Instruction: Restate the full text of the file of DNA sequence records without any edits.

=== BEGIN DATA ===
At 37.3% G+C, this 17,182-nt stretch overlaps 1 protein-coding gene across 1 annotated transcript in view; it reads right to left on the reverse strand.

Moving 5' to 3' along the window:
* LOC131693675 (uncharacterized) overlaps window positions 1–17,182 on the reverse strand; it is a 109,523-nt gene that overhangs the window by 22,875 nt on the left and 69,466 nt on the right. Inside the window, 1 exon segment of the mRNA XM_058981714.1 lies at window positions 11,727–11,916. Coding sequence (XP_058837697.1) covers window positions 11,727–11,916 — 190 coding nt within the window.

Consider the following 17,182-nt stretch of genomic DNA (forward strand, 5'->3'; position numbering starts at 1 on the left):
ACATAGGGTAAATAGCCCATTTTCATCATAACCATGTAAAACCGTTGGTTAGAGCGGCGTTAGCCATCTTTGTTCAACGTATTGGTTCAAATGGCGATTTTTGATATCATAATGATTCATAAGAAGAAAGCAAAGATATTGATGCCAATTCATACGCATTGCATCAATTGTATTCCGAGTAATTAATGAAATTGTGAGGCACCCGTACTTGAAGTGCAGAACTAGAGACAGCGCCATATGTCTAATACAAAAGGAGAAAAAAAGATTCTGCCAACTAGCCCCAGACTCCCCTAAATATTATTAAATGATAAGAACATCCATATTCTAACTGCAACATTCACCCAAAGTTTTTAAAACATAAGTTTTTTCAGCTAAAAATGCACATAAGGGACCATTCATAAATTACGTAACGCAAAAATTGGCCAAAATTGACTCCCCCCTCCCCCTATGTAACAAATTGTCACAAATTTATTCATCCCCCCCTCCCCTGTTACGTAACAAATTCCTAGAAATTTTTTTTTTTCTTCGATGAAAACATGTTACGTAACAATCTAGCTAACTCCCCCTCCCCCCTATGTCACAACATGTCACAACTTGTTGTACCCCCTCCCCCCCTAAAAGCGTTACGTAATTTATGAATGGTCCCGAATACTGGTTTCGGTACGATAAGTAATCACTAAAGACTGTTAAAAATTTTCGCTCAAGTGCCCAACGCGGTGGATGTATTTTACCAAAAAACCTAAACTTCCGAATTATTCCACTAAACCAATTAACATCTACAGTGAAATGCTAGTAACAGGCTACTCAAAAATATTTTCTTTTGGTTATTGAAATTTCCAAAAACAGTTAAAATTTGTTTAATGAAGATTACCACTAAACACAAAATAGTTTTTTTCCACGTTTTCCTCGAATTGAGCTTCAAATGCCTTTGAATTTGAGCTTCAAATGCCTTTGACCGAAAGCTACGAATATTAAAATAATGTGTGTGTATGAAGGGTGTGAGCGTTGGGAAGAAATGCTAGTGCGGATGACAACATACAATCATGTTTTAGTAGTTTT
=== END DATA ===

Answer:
At 37.3% G+C, this 17,182-nt stretch overlaps 1 protein-coding gene across 1 annotated transcript in view; it reads right to left on the reverse strand.

Moving 5' to 3' along the window:
* LOC131693675 (uncharacterized) overlaps window positions 1–17,182 on the reverse strand; it is a 109,523-nt gene that overhangs the window by 22,875 nt on the left and 69,466 nt on the right. Inside the window, 1 exon segment of the mRNA XM_058981714.1 lies at window positions 11,727–11,916. Coding sequence (XP_058837697.1) covers window positions 11,727–11,916 — 190 coding nt within the window.

Consider the following 17,182-nt stretch of genomic DNA (forward strand, 5'->3'; position numbering starts at 1 on the left):
ACATAGGGTAAATAGCCCATTTTCATCATAACCATGTAAAACCGTTGGTTAGAGCGGCGTTAGCCATCTTTGTTCAACGTATTGGTTCAAATGGCGATTTTTGATATCATAATGATTCATAAGAAGAAAGCAAAGATATTGATGCCAATTCATACGCATTGCATCAATTGTATTCCGAGTAATTAATGAAATTGTGAGGCACCCGTACTTGAAGTGCAGAACTAGAGACAGCGCCATATGTCTAATACAAAAGGAGAAAAAAAGATTCTGCCAACTAGCCCCAGACTCCCCTAAATATTATTAAATGATAAGAACATCCATATTCTAACTGCAACATTCACCCAAAGTTTTTAAAACATAAGTTTTTTCAGCTAAAAATGCACATAAGGGACCATTCATAAATTACGTAACGCAAAAATTGGCCAAAATTGACTCCCCCCTCCCCCTATGTAACAAATTGTCACAAATTTATTCATCCCCCCCTCCCCTGTTACGTAACAAATTCCTAGAAATTTTTTTTTTTCTTCGATGAAAACATGTTACGTAACAATCTAGCTAACTCCCCCTCCCCCCTATGTCACAACATGTCACAACTTGTTGTACCCCCTCCCCCCCTAAAAGCGTTACGTAATTTATGAATGGTCCCGAATACTGGTTTCGGTACGATAAGTAATCACTAAAGACTGTTAAAAATTTTCGCTCAAGTGCCCAACGCGGTGGATGTATTTTACCAAAAAACCTAAACTTCCGAATTATTCCACTAAACCAATTAACATCTACAGTGAAATGCTAGTAACAGGCTACTCAAAAATATTTTCTTTTGGTTATTGAAATTTCCAAAAACAGTTAAAATTTGTTTAATGAAGATTACCACTAAACACAAAATAGTTTTTTTCCACGTTTTCCTCGAATTGAGCTTCAAATGCCTTTGAATTTGAGCTTCAAATGCCTTTGACCGAAAGCTACGAATATTAAAATAATGTGTGTGTATGAAGGGTGTGAGCGTTGGGAAGAAATGCTAGTGCGGATGACAACATACAATCATGTTTTAGTAGTTTT